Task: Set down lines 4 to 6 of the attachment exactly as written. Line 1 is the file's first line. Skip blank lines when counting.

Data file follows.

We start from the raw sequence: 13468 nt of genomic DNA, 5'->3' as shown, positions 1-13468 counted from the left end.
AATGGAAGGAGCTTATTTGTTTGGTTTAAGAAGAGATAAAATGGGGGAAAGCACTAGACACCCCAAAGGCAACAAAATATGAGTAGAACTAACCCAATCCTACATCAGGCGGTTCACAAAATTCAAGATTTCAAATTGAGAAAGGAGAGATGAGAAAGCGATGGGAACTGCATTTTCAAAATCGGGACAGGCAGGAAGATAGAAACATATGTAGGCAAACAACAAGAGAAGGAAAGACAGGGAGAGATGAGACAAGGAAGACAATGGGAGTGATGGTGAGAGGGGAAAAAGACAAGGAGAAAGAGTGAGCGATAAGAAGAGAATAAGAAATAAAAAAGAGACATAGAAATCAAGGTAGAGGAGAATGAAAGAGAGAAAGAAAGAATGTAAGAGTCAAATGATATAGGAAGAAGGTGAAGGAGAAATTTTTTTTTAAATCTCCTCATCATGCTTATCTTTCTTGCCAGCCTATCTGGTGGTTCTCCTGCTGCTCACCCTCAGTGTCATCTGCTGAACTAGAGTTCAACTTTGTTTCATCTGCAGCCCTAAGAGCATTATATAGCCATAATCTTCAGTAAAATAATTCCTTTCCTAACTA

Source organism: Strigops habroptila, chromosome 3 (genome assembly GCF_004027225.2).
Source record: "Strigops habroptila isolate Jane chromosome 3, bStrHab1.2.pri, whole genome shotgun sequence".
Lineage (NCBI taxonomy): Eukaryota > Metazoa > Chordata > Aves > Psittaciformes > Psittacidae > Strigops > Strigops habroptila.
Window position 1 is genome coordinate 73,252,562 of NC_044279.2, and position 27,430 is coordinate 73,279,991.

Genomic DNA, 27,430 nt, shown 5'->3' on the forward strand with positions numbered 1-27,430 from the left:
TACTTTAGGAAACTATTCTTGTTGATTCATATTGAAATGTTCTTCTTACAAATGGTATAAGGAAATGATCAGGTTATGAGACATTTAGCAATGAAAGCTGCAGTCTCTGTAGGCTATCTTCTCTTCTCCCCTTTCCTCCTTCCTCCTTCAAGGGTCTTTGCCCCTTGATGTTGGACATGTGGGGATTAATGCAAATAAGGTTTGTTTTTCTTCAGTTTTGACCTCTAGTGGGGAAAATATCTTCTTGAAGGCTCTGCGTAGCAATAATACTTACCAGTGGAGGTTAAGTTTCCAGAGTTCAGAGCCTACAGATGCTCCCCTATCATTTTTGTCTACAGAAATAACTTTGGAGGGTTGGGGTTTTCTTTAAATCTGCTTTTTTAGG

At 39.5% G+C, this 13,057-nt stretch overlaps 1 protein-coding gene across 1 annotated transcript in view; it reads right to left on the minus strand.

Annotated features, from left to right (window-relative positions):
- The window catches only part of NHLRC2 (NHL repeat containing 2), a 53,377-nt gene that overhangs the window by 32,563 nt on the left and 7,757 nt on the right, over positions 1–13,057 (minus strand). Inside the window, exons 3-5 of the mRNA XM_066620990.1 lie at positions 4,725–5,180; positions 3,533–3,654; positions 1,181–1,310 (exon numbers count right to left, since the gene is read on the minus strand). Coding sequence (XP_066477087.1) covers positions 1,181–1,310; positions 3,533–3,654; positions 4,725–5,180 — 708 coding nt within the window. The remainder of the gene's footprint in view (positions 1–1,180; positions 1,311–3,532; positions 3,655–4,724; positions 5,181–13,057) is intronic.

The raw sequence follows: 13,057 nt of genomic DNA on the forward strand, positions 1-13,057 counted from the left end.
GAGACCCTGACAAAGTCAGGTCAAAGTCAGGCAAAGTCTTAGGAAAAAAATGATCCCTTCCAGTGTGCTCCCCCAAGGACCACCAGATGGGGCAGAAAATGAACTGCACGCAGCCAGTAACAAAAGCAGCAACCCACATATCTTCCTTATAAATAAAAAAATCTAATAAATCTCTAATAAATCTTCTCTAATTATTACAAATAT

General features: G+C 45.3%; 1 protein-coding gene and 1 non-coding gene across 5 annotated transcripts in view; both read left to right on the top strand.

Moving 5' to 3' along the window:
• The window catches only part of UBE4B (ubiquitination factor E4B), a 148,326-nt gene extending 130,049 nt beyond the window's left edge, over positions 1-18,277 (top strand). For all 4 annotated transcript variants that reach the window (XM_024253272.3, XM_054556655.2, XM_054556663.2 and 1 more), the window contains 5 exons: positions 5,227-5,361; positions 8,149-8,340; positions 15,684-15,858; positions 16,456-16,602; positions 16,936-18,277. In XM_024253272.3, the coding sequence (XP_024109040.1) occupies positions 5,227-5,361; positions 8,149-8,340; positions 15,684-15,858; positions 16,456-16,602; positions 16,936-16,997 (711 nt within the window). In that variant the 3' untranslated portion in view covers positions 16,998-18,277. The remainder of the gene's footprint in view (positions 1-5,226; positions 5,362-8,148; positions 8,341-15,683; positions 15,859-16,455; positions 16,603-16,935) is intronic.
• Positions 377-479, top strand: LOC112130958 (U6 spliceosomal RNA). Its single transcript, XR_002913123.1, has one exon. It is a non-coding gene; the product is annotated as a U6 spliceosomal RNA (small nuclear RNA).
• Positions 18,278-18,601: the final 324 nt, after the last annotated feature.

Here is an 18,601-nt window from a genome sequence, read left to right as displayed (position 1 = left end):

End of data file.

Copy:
Source record: "Strigops habroptila isolate Jane chromosome 3, bStrHab1.2.pri, whole genome shotgun sequence".
Lineage (NCBI taxonomy): Eukaryota > Metazoa > Chordata > Aves > Psittaciformes > Psittacidae > Strigops > Strigops habroptila.
Window position 1 is genome coordinate 73,252,562 of NC_044279.2, and position 27,430 is coordinate 73,279,991.